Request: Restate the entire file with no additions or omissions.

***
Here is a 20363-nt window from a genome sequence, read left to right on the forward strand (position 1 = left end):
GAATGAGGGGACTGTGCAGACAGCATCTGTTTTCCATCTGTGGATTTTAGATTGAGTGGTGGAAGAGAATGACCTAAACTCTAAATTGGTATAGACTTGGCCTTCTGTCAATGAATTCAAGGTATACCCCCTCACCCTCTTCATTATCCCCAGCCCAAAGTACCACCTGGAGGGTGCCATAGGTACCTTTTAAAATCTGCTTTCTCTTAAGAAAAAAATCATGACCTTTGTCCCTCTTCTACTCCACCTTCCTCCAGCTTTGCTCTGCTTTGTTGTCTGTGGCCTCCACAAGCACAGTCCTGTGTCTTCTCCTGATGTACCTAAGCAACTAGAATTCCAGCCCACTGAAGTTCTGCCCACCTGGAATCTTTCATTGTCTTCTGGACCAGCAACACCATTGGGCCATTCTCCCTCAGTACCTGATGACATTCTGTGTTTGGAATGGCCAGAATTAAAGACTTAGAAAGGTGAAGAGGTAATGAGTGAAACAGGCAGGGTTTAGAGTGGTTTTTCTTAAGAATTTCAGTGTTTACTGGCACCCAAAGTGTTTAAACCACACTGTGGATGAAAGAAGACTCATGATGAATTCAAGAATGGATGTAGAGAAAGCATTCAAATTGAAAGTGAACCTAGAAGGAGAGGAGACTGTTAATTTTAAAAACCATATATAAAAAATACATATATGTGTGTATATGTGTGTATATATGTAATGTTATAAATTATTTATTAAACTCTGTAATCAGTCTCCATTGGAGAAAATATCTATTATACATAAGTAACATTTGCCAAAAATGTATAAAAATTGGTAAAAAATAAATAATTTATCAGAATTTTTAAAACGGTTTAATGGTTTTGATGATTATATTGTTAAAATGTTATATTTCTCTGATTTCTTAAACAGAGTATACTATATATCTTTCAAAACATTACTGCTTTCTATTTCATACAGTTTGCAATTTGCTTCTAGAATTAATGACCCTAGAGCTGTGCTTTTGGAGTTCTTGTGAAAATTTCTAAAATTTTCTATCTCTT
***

Here is a 20363-nt window from a genome sequence, read left to right on the forward strand (position 1 = left end):
GAATGAGGGGACTGTGCAGACAGCATCTGTTTTCCATCTGTGGATTTTAGATTGAGTGGTGGAAGAGAATGACCTAAACTCTAAATTGGTATAGACTTGGCCTTCTGTCAATGAATTCAAGGTATACCCCCTCACCCTCTTCATTATCCCCAGCCCAAAGTACCACCTGGAGGGTGCCATAGGTACCTTTTAAAATCTGCTTTCTCTTAAGAAAAAAATCATGACCTTTGTCCCTCTTCTACTCCACCTTCCTCCAGCTTTGCTCTGCTTTGTTGTCTGTGGCCTCCACAAGCACAGTCCTGTGTCTTCTCCTGATGTACCTAAGCAACTAGAATTCCAGCCCACTGAAGTTCTGCCCACCTGGAATCTTTCATTGTCTTCTGGACCAGCAACACCATTGGGCCATTCTCCCTCAGTACCTGATGACATTCTGTGTTTGGAATGGCCAGAATTAAAGACTTAGAAAGGTGAAGAGGTAATGAGTGAAACAGGCAGGGTTTAGAGTGGTTTTTCTTAAGAATTTCAGTGTTTACTGGCACCCAAAGTGTTTAAACCACACTGTGGATGAAAGAAGACTCATGATGAATTCAAGAATGGATGTAGAGAAAGCATTCAAATTGAAAGTGAACCTAGAAGGAGAGGAGACTGTTAATTTTAAAAACCATATATAAAAAATACATATATGTGTGTATATGTGTGTATATATGTAATGTTATAAATTATTTATTAAACTCTGTAATCAGTCTCCATTGGAGAAAATATCTATTATACATAAGTAACATTTGCCAAAAATGTATAAAAATTGGTAAAAAATAAATAATTTATCAGAATTTTTAAAACGGTTTAATGGTTTTGATGATTATATTGTTAAAATGTTATATTTCTCTGATTTCTTAAACAGAGTATACTATATATCTTTCAAAACATTACTGCTTTCTATTTCATACAGTTTGCAATTTGCTTCTAGAATTAATGACCCTAGAGCTGTGCTTTTGGAGTTCTTGTGAAAATTTCTAAAATTTTCTATCTCTT